Ron Miscavige claims that his son created 'The Hole' as a way to punish insubordinates, subjecting them to deprivation and violence while detained.
Ron Miscavige says he introduced his first wife and four children to Scientology in the 1970s as he was trying to find a cure for David's asthma.
The entire family left its home in Willingboro, New Jersey, to join Scientology. They initially went to England for training. They all stayed in the church for more than quarter of a century until Ron Jr. quit in 2000. David's twin Denise and younger sister Lori are still understood to be Scientologists.
Going Clear explores the dark heart of Scientology brilliantly and relentlessly, but it doesn't seem that the film will be broadcast in the UK any time soon. The church stays in business thanks to three critical factors: firstly, it constricts information about itself by generating fear of horrible libel bills and private investigators' probing; secondly, in the United States at least, it has the shield afforded by the word religion; thirdly, its celebrity adherents make it look good or at least less bad much of the time.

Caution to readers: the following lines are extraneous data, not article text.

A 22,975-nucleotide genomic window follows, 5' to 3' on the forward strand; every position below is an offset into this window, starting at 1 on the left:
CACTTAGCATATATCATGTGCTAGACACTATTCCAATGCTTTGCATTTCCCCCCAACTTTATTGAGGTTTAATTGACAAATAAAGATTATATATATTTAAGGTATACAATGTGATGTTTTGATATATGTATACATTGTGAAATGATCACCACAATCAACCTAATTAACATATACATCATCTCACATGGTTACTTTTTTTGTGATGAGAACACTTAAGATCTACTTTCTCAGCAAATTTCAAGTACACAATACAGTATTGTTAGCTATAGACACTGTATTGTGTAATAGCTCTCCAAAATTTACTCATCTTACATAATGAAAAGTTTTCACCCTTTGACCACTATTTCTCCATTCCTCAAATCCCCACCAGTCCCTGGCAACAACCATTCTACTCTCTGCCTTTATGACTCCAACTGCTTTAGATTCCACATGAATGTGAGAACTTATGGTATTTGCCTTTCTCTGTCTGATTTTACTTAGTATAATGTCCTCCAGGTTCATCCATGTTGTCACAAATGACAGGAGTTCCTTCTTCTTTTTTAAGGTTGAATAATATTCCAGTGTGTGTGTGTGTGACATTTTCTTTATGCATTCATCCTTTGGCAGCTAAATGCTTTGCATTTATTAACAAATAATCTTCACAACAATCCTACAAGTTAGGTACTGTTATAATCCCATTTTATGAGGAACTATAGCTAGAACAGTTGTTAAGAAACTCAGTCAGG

In its goal of preventing a broadcast of Going Clear in the UK, the church has an unlikely ally in Northern Ireland's libel laws. The 2013 Defamation Act set out a new defence for public-interest journalism on the British mainland: that the plaintiff has to show "serious harm" has been done to it. However, the act has not been made law in Northern Ireland, and Sky Atlantic which has the UK rights to broadcast the film cannot cut off the province from its satellite transmissions for this single show.
2015-04-28, Mike Rinder, Something Can Be Done About It
It would appear that the statements made in the wake of Going Clear by Alex Gibney have struck a nerve, especially his OpEd piece in the LA Times.